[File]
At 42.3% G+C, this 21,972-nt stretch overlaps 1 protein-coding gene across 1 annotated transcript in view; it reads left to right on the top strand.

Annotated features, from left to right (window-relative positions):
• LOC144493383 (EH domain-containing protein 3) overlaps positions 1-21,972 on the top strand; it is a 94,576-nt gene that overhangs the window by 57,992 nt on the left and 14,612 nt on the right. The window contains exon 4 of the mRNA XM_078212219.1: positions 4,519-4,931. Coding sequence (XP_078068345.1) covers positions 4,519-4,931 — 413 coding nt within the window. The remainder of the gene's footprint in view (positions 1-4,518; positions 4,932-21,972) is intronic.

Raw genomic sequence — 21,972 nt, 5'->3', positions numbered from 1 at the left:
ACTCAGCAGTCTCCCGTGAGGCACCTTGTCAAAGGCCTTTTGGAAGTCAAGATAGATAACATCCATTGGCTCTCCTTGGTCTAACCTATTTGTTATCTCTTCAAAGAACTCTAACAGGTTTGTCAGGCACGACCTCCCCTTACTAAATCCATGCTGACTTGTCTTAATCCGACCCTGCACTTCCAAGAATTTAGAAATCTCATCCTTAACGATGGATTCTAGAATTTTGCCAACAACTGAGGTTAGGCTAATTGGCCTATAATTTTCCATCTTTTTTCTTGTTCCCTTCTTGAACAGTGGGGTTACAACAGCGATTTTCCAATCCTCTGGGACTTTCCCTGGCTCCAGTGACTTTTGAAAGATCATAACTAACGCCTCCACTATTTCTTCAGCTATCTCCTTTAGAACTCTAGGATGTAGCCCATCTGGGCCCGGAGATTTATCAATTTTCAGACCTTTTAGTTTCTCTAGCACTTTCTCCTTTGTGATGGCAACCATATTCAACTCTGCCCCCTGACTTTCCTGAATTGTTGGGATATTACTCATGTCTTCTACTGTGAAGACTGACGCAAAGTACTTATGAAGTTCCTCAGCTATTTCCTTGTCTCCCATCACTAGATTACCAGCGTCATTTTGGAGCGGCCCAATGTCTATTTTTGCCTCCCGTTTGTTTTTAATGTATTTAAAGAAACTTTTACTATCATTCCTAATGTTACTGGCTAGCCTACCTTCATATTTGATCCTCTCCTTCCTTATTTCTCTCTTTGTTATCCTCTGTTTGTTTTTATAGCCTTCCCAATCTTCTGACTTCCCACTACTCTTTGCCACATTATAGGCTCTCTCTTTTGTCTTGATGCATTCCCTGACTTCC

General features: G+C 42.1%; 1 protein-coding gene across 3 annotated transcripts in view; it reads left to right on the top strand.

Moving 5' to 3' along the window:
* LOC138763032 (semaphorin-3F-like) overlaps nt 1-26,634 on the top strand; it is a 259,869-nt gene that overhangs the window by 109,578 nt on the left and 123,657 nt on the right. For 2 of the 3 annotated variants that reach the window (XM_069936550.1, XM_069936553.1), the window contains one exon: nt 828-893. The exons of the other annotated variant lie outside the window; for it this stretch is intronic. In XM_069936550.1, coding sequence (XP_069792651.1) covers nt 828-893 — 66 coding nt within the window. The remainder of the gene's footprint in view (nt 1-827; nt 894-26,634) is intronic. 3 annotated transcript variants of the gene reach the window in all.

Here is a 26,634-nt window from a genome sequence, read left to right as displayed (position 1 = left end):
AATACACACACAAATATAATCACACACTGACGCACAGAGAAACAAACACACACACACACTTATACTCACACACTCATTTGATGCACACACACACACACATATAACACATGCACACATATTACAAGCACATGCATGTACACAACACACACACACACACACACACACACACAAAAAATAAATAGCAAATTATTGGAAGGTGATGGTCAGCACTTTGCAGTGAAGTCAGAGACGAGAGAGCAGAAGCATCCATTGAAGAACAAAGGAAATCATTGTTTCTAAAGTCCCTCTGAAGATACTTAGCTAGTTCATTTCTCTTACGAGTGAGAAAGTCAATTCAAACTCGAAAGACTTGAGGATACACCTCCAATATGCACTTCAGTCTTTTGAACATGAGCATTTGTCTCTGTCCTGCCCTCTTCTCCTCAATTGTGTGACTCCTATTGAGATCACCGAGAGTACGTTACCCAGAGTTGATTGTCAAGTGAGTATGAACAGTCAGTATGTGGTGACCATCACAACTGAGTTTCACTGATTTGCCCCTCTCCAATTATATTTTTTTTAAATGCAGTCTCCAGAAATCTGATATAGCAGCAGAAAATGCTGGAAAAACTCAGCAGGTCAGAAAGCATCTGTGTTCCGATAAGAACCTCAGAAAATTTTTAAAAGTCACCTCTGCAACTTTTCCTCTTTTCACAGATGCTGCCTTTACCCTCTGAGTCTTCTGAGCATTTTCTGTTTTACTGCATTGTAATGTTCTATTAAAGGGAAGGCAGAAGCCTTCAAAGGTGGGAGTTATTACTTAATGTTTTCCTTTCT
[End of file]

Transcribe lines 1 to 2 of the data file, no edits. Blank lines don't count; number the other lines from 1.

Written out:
At 42.3% G+C, this 21,972-nt stretch overlaps 1 protein-coding gene across 1 annotated transcript in view; it reads left to right on the top strand.

Annotated features, from left to right (window-relative positions):